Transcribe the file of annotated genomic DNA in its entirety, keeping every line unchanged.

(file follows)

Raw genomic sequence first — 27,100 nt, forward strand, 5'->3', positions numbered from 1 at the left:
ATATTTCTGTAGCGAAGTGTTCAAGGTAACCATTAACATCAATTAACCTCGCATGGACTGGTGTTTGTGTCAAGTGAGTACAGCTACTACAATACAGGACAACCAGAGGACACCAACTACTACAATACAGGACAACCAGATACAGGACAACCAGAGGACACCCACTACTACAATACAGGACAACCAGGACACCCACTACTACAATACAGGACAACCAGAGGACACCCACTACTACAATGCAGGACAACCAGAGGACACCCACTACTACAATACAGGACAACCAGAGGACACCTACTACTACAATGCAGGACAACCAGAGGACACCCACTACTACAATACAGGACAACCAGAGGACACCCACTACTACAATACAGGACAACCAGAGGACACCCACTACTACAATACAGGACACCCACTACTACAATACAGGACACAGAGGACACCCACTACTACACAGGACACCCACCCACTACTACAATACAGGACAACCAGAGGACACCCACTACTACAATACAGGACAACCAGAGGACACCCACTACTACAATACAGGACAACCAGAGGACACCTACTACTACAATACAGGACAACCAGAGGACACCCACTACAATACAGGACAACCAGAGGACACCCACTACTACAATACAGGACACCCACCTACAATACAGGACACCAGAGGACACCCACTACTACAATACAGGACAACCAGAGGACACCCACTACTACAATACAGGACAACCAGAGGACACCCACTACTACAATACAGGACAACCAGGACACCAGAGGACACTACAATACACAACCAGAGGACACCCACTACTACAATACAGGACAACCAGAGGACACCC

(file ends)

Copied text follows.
Raw genomic sequence first — 27,100 nt, forward strand, 5'->3', positions numbered from 1 at the left:
ATATTTCTGTAGCGAAGTGTTCAAGGTAACCATTAACATCAATTAACCTCGCATGGACTGGTGTTTGTGTCAAGTGAGTACAGCTACTACAATACAGGACAACCAGAGGACACCAACTACTACAATACAGGACAACCAGATACAGGACAACCAGAGGACACCCACTACTACAATACAGGACAACCAGGACACCCACTACTACAATACAGGACAACCAGAGGACACCCACTACTACAATGCAGGACAACCAGAGGACACCCACTACTACAATACAGGACAACCAGAGGACACCTACTACTACAATGCAGGACAACCAGAGGACACCCACTACTACAATACAGGACAACCAGAGGACACCCACTACTACAATACAGGACAACCAGAGGACACCCACTACTACAATACAGGACACCCACTACTACAATACAGGACACAGAGGACACCCACTACTACACAGGACACCCACCCACTACTACAATACAGGACAACCAGAGGACACCCACTACTACAATACAGGACAACCAGAGGACACCCACTACTACAATACAGGACAACCAGAGGACACCTACTACTACAATACAGGACAACCAGAGGACACCCACTACAATACAGGACAACCAGAGGACACCCACTACTACAATACAGGACACCCACCTACAATACAGGACACCAGAGGACACCCACTACTACAATACAGGACAACCAGAGGACACCCACTACTACAATACAGGACAACCAGAGGACACCCACTACTACAATACAGGACAACCAGGACACCAGAGGACACTACAATACACAACCAGAGGACACCCACTACTACAATACAGGACAACCAGAGGACACCC